- - - MORTON SCHOOL - - -
Sharon Twp., Richland Co., School District # 1
Photo ca. 1918
Originally built in 1882/1883 - Used as a schoolhouse until 1952
Now being used as a school again!!
Visit out new website:
Morton One Room School Historical Museum
Photos - Fall 2000 (Before restoration)
Restoration Progress
March, 2002 developments!
April, 2002
May, 2002
July, 2002
August, 2002
photo courtesy of Carol Stauffer Pritchett
Morton One Room School Reunion - August 24, 2002
The 2002 annual reunion of students from the Morton, Will, and Gamble,
One Room Schools was held at the newly restored Morton Schoolhouse.
The schoolhouse was inspected inside and out by former students,
classmates, and spouses. School pictures, class room artifacts, and
memorabilia were displayed and initiated much discussion.
After a delicious carry in meal, the former students related their one
room school experiences and how well these schools prepared them
for their life's adventures.
Plans are being made for this year's 2003 reunion which will be
held on August 23, 2003.

Morton One Room School Historical Museum - December, 2002
The Current Morton School House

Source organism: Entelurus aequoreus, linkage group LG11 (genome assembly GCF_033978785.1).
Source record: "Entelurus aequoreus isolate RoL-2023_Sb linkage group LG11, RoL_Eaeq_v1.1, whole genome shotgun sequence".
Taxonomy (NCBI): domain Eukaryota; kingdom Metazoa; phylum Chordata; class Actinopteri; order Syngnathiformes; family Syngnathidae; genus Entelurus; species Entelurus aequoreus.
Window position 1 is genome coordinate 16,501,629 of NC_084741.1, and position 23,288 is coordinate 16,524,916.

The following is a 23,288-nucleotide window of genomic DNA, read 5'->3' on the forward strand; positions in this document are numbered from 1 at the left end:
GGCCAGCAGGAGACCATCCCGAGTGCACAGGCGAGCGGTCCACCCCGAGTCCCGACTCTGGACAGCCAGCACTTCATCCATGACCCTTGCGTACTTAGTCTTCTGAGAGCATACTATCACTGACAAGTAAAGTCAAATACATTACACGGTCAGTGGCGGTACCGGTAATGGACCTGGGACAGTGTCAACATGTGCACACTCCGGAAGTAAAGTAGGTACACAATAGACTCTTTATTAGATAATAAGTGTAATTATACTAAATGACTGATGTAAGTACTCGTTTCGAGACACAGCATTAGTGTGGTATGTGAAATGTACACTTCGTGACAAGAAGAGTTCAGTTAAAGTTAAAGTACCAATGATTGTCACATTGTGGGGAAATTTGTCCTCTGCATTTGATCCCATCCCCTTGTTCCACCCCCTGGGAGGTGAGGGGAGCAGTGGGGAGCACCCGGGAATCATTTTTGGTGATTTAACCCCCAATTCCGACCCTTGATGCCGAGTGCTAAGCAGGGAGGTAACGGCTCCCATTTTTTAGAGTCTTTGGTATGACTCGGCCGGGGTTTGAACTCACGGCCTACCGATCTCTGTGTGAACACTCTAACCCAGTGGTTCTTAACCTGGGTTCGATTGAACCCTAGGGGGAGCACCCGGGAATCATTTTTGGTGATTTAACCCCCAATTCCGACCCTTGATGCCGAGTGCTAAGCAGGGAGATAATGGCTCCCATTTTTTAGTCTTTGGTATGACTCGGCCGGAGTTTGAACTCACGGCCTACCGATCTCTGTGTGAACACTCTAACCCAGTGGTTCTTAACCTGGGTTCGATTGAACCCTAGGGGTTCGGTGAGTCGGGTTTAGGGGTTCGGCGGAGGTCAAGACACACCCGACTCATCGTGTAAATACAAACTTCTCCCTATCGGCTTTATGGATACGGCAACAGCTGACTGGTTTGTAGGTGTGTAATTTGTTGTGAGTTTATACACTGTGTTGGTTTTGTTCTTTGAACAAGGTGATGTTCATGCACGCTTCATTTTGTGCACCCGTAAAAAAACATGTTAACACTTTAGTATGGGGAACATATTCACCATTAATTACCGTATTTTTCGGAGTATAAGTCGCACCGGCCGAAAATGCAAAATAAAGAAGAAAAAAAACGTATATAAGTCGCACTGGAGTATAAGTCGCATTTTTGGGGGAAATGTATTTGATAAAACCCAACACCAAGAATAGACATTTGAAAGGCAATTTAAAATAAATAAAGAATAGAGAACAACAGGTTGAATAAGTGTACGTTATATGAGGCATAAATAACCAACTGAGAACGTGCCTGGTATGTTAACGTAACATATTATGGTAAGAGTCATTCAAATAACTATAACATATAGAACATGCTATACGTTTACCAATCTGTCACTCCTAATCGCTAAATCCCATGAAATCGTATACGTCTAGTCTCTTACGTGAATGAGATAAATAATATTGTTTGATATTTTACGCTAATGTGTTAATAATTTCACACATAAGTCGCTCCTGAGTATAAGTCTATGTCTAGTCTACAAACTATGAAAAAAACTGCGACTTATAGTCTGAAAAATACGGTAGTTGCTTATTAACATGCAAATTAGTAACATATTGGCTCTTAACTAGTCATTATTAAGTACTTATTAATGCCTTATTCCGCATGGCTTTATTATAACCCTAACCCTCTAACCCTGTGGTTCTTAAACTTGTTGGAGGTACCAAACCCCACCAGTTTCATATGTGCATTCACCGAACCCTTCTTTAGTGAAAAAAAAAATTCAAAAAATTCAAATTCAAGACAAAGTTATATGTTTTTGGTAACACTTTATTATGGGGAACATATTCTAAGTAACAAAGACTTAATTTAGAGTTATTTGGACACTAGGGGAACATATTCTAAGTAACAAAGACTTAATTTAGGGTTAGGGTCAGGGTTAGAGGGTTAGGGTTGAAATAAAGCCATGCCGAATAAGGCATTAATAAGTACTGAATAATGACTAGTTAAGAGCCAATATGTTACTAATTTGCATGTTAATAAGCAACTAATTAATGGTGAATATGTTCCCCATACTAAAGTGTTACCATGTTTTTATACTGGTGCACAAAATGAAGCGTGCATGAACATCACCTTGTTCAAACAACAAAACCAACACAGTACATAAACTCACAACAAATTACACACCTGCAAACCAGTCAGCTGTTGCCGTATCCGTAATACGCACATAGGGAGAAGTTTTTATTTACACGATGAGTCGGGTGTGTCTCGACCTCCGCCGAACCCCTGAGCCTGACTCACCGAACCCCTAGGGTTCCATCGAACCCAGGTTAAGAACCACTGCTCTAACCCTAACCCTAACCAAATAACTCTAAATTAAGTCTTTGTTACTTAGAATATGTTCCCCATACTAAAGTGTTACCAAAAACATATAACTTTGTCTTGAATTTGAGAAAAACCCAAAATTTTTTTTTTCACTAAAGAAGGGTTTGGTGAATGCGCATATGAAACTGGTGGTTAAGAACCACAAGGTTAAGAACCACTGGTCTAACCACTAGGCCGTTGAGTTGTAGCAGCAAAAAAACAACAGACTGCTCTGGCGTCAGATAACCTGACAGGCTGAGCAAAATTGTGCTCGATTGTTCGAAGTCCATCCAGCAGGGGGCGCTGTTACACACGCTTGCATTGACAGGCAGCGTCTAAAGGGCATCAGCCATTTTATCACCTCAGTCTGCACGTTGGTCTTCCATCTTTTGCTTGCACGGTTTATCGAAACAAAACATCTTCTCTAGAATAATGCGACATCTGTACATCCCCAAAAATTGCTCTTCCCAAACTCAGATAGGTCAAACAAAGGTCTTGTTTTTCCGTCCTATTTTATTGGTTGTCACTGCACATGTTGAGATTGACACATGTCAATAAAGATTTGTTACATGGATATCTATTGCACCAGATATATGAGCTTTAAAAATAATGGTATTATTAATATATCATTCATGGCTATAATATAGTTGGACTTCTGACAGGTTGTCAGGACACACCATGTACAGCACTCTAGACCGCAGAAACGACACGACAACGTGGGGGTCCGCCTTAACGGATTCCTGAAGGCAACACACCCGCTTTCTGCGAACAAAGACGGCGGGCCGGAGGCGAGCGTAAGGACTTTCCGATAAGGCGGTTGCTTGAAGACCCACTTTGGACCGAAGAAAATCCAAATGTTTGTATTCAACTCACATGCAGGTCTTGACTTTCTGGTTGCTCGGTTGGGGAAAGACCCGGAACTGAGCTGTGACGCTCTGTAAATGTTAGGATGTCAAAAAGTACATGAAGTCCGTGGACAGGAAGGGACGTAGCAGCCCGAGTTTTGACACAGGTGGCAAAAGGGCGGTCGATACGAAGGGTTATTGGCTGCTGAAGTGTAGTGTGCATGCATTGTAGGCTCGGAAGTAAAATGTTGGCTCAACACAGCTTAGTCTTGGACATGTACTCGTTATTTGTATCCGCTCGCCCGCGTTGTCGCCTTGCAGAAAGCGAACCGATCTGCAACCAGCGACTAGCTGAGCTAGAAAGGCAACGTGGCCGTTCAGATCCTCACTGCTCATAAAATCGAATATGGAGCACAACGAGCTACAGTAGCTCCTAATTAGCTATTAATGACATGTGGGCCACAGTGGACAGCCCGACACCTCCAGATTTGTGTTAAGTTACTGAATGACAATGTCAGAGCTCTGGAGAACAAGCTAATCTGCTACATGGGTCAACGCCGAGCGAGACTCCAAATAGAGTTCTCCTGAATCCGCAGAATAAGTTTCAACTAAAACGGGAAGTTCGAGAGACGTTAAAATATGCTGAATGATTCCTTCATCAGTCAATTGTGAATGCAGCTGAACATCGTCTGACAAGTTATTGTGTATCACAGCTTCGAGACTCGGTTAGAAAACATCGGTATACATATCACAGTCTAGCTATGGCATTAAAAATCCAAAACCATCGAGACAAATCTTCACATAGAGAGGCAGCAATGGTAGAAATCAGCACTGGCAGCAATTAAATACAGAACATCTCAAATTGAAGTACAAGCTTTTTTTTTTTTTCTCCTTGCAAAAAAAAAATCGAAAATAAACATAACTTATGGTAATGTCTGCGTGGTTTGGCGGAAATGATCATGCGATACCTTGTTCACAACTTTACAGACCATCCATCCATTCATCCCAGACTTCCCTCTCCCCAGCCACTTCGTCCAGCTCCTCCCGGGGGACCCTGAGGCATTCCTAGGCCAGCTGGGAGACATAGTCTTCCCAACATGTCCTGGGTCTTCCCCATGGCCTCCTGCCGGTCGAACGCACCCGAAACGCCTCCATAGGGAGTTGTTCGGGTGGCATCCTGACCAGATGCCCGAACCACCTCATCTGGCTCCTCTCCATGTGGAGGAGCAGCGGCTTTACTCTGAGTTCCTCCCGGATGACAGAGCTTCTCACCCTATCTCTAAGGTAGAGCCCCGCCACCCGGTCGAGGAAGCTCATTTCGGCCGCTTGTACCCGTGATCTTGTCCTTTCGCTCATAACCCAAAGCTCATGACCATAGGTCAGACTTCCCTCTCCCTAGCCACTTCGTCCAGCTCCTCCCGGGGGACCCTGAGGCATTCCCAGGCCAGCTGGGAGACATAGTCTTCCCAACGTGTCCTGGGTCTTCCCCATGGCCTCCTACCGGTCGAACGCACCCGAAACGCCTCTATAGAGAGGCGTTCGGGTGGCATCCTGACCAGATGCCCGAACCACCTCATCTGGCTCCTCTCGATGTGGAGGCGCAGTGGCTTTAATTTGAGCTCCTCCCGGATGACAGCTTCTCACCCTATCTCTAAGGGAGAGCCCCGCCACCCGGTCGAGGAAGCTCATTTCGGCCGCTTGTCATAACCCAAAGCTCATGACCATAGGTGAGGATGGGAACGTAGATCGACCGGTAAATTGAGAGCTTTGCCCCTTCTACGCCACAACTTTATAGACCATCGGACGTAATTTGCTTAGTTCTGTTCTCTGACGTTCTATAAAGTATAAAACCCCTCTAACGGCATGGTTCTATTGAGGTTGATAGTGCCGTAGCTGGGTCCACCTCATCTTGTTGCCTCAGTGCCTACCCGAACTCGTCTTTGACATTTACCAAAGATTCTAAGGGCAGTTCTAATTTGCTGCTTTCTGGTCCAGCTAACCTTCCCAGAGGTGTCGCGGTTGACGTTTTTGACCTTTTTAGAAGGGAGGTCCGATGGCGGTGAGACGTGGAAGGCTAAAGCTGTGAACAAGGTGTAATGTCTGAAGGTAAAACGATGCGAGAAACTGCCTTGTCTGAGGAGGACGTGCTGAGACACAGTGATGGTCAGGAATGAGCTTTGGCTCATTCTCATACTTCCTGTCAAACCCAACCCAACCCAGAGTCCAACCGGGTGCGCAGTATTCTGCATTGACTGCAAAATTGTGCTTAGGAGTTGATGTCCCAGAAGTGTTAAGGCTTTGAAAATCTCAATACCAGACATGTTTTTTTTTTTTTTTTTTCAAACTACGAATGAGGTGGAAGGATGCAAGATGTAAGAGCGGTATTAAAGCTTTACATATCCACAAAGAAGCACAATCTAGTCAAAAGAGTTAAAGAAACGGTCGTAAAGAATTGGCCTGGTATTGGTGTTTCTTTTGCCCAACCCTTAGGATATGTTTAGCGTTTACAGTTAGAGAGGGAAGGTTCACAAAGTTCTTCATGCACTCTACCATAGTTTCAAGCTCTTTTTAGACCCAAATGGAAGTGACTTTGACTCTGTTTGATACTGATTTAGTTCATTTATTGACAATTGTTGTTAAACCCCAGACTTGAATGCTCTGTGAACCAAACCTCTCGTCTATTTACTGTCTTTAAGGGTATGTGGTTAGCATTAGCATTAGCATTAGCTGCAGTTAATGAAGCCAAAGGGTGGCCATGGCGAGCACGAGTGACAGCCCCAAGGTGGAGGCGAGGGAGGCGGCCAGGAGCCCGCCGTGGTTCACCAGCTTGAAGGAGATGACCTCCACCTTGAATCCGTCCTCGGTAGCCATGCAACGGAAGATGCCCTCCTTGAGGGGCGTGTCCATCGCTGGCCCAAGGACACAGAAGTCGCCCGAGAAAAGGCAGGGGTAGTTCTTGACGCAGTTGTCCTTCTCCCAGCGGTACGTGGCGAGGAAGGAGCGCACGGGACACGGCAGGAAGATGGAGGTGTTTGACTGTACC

In the late summer of 1882, Abraham Bushey began the construction of a new
brick schoolhouse in Sharon Township District # 1. He would complete
the Morton schoolhouse by early 1883 at a cost of $1503.00.
School seats and desk were supplied by Broadrup & Huffman for $211.00
J. E. Sweaney provided some extra black boards for a cost of $6.50.
The school bell, bell rope, stove, stove pipe, wire and hooks, were
purchased from C. W. Mann for $19.05. Mc Knight and Peters
supplied the lamps and fixtures for $4.25.
In 1883, John W. Sheeley and D. W. Radebaugh acquired the lumber for
the new Morton School fence at a cost of $29.24. Radebaugh constructed
the fence for $9.00. John Sheeley built the school privies for $45.00.
The new Morton School was now ready for operation.
School Location and Early Neighboring Landowners
Location: North-West Corner of State Routes 39/96 & Funk Road
Morton Family
The Morton School name was derived from the family of Norman S. Morton.
Norman S. Morton, was born in the town of Amhurst, Massachusetts on
August 12, 1808 to John and Rebecca (Moody) Morton. Norman's mother was
an educated and religious woman who taught Norman how to read his way
through the Bible when he was eight. When he was nine, Norman and his family
left Amhurst and moved to Gorham, New York (Ontario County). At 17 Norman
left New York for Ohio. On December 2, 1830 he registered land with the
land grant office in Wooster, Ohio arriving in the New London area out side
of Shelby, Ohio onNew Year's day 1830. On June 19, 1839 Norman sold the
original land grant property to Jacob Clark and purchased the land
where the Morton School now stands.
After arriving in the Shelby, Norman married Elizabeth Ann Gamble, a child of
Judge Hugh Gamble's (born 1789 and died 1880) second marriage (to Mary Unknown).
This marriage which took place sometime prior to 1815 and brought forth two known children:
Elizabeth Ann and Hugh Gamble II. Mary died prior to 1823 and Hugh in 1823 married a third
time to Mary Disbro and they had a family of seven children: Delia, Lucy, Sarah Amanda,
John Henry, Mary, Adelaide, and Katherine.